At the End of (Christmas) Day


Why was Christmas pretty good for me this year, as Christmases go? One expat’s take on the unexpected virtues of living in a very foreign culture


I was shown enormous kindness in so many ways by so many people. My landlady here, for example, gave me a box of upmarket patisserie chocolates. All the staff at the beach-shack I normally frequent are friendly, straight and helpful.

My neighbour in the apartment block proposed to his girlfriend. He knocked on my door, said he was going to decorate the hall as part of the proposal, and asked did I mind. Manners, see: they go a long way. On my way out later, I found the stairwells bedecked with roses… his hallway he’d laid out over a hundred floater candles spelling ‘Please Marry Me’, and covered the floor with rose petals. I came back later to find she’d said yes. (And she was both charming and pretty)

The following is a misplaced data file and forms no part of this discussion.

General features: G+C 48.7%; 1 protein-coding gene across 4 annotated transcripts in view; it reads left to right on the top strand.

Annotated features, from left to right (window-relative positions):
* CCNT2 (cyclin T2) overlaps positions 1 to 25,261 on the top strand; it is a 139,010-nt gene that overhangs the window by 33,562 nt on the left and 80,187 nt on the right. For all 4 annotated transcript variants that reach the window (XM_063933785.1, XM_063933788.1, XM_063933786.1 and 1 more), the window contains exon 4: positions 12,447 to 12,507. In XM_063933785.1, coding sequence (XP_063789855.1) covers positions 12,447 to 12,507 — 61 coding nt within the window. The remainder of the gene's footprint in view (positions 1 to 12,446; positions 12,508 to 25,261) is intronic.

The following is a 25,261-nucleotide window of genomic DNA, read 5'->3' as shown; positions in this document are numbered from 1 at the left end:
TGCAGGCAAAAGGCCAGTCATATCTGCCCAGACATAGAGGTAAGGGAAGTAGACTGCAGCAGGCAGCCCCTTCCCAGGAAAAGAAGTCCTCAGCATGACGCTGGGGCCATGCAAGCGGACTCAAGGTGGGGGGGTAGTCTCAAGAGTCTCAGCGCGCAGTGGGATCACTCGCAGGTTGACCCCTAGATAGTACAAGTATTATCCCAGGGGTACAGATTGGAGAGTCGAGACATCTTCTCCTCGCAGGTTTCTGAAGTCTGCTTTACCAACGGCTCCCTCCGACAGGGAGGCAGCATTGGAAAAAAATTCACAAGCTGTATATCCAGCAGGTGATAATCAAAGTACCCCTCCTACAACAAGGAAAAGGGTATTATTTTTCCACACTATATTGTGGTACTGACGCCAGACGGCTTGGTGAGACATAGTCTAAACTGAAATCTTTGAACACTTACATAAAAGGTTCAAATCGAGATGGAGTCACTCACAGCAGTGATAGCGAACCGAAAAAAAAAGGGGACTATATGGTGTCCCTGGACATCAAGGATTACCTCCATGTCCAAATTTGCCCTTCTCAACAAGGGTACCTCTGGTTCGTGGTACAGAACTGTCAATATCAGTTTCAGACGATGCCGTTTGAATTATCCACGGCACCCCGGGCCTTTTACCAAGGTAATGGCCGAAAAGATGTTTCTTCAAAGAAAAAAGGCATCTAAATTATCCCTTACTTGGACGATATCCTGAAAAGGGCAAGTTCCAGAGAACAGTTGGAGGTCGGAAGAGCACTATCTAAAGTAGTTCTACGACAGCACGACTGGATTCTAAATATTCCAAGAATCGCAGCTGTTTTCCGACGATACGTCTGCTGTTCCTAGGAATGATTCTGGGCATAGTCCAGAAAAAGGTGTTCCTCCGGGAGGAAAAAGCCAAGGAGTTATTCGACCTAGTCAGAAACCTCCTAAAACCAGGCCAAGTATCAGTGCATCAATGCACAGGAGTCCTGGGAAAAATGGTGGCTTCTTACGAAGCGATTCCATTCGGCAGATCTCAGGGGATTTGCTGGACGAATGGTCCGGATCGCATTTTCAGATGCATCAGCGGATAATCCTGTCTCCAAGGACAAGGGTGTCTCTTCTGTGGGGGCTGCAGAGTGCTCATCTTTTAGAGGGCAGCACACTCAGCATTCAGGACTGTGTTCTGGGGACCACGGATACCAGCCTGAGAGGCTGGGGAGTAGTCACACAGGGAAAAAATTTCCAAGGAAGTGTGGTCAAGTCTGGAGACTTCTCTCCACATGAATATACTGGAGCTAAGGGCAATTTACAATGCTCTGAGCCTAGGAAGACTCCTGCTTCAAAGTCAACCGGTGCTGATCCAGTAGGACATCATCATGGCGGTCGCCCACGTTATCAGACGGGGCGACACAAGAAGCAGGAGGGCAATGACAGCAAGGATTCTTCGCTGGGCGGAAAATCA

I found somewhere quiet from where I could get on line and Skype my family.

Everyone, everywhere said “Merry Christmas” on the day itself.

I sat and read The Unbearable Lightness of Being over a Christmas dinner made and served by other people and washed down with an historic 2013 Messere Chianti: I don’t know why I haven’t drunk more of the Sangiovese grape over the years. And I don’t know why it took me thirty-five years to finally get round to reading that book; it is a quite remarkable achievement by Milan Kundera, and in 2017 feels spookily prescient.

I was lucky enough to spend the entire season in a country where, every day, I was reminded how lucky I was to be born in the West.

Getting away from Western news and returning to Asian life in the raw has been restorative, and clarified many perspectives. I hope you enjoyed yourselves too.